Nick Wilson, Richard Edwards, George Thomson, Andrew Waa, Janet Hoek
In this blog we review the case for the Smokefree Aotearoa 2025 Goal. We find that this is an ideal health goal given the large health gains, impact on reducing health inequalities, and savings in health costs that will follow from achieving it. Arguments against having such a goal are also considered.
Frederieke Sanne van der Deen, Prof Nick Wilson, Dr Christine Cleghorn, Dr Linda Cobiac, Dr Giorgi Kvizhinadze, Dr Nhung Nghiem, Prof Tony Blakely
We have eight more years to go until 2025 – the year of the NZ Government’s Smokefree goal. NZ is not on track to achieve this goal, especially not for Māori. In this blog we discuss the findings of our just published study in Tobacco Control, where we have estimated the future impacts of a range of proposed novel and substantive strategies that may accelerate the reduction in smoking prevalence (ie, ‘tobacco endgame strategies’). We find that some endgame strategies could achieve NZ’s Smokefree goal, deliver large health gains and cost-savings, and could largely reduce the ethnic gap in tobacco-related health inequalities.
Dr Amber Pearson, Frederieke Sanne van der Deen, Dr Cristina Cleghorn, Dr Nhung Nghiem, Prof Tony Blakely, Prof Nick Wilson
We have just published research on the health gains and cost-savings from various legally mandated restrictions on tobacco retail outlets. In this blog, we briefly consider the results and put the findings in a wider context of how New Zealand might reach its Smokefree 2025 goal.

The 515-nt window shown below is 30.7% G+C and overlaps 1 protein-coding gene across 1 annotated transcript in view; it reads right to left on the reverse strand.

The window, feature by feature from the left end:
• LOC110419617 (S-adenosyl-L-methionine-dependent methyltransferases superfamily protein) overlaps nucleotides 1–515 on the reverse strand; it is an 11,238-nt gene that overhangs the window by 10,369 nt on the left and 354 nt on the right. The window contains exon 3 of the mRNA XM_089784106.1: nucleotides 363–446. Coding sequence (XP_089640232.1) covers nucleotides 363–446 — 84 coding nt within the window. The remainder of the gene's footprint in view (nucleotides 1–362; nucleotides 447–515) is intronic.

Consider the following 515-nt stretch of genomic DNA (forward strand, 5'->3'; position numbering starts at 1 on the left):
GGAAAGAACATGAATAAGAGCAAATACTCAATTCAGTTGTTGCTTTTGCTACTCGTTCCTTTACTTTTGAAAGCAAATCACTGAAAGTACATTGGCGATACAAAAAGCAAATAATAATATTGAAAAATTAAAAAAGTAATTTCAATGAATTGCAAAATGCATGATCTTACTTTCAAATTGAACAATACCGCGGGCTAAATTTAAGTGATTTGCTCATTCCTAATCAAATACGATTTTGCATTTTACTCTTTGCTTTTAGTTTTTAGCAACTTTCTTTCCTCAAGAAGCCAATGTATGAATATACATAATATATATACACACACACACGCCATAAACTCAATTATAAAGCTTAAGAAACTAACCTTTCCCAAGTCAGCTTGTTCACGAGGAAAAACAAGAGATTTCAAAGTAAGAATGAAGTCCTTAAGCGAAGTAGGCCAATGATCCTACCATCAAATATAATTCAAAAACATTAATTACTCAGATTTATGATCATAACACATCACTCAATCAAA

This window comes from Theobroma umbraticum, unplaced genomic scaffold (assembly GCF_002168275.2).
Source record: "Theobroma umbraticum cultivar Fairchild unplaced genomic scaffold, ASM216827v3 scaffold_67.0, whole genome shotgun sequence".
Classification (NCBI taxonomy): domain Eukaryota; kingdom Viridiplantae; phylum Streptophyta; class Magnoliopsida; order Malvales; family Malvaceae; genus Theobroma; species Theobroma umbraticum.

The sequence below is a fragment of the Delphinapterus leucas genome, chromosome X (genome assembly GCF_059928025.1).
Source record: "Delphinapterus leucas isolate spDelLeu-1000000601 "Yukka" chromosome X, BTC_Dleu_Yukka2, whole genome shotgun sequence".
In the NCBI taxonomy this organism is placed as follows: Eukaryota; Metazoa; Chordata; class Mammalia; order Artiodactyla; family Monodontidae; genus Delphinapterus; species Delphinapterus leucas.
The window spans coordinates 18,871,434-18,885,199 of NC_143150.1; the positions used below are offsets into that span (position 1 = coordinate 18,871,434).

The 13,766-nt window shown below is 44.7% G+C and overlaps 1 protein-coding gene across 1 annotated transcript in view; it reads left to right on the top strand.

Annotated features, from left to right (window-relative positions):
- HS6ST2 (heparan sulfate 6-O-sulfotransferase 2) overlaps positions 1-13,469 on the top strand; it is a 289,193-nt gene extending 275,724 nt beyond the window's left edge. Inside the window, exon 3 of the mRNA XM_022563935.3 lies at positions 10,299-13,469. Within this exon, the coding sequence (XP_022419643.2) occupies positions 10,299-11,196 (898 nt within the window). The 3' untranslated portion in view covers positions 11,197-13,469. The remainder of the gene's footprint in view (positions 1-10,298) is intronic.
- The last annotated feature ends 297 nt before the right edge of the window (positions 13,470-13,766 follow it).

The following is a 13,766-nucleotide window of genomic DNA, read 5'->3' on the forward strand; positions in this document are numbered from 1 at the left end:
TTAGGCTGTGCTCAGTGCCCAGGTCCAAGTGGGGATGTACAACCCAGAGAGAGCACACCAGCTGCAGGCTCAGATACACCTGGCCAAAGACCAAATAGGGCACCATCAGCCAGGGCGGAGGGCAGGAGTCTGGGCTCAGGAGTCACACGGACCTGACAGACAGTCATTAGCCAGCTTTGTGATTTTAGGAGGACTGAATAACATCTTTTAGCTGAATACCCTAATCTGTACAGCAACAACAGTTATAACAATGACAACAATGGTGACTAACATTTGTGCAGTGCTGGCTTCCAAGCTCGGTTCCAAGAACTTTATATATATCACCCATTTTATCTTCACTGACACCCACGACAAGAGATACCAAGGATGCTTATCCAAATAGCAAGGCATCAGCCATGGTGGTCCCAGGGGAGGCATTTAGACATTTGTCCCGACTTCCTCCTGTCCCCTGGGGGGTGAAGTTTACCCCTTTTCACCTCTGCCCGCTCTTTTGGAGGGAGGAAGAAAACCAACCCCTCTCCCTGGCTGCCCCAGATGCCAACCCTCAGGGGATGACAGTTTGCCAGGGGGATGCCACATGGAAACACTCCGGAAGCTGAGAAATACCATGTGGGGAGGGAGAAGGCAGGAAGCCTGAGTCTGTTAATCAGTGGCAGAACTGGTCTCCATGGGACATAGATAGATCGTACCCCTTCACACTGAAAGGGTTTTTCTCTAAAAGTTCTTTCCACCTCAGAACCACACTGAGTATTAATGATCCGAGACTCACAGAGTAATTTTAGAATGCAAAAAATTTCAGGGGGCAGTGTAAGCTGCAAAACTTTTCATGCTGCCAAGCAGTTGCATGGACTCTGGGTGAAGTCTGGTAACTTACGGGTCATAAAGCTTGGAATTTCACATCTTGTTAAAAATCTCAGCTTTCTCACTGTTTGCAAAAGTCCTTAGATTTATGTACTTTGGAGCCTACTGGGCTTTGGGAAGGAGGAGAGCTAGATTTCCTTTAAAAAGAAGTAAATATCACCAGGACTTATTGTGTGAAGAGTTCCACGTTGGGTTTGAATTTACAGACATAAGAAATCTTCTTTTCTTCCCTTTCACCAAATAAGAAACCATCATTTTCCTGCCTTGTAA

Prof Nick Wilson, Prof Janet Hoek, A/Prof George Thomson, Prof Richard Edwards
The NZ Ministry of Health is currently reviewing public submissions on options that would allow nicotine-containing e-cigarettes to be sold legally in NZ. This consultation raises questions about how the wider uptake of e-cigarette use (known as “vaping”) will be managed. In this blog, we consider arguments about the indoor public settings where vaping should be allowed or prohibited. We conclude that there seems an overall strong rationale for “Smokefree = Vapefree” in all circumstances for the indoor areas covered by current smokefree laws and policies.
Professor Janet Hoek, Professor Karine Gallopel-Morvan, Professor Richard Edwards, Professor Tony Blakely
New Zealand’s Smokefree 2025 goal is now less than ten years away but we are unlikely to achieve this world-leading goal unless the Government introduces innovative new policies that reduce smoking prevalence (1). Existing measures have tackled different facets of tobacco marketing, with plain packaging reducing a potent form of tobacco marketing and excise tax increases making smoking less affordable. However, tobacco products themselves have received less attention. In this blog we outline findings from recent studies examining roll-your-own tobacco use and explore potential policy implications.
Roll-your-own tobacco (RYO) has increased in popularity, largely due to its cost advantages, which have persisted despite efforts to reduce differences in the excise tax on RYO tobacco and tailor made (TM) cigarettes (2). Many New Zealand smokers now use loose tobacco to make RYO cigarettes, which are typically around half to two-thirds the size of TM cigarettes (3,4). RYO use is higher among younger demographics, particularly young adults aged 20-24, where more than 60% smoke RYO, either exclusively (42%) or in conjunction with TM cigarettes (20%) (3). Among 25-45 year olds, RYO use (exclusive and with TM cigarettes) is 57%. RYO use is higher among Māori and NZ Europeans than among Pacific peoples (see figure below); people experiencing greater deprivation are also more likely to use RYO tobacco than smokers who experience less deprivation (3). Furthermore, New Zealand RYO smokers are also more likely than TM cigarette smokers to have co-morbidities such as mental health illnesses, illicit drug addictions, and risky drinking behaviours (5).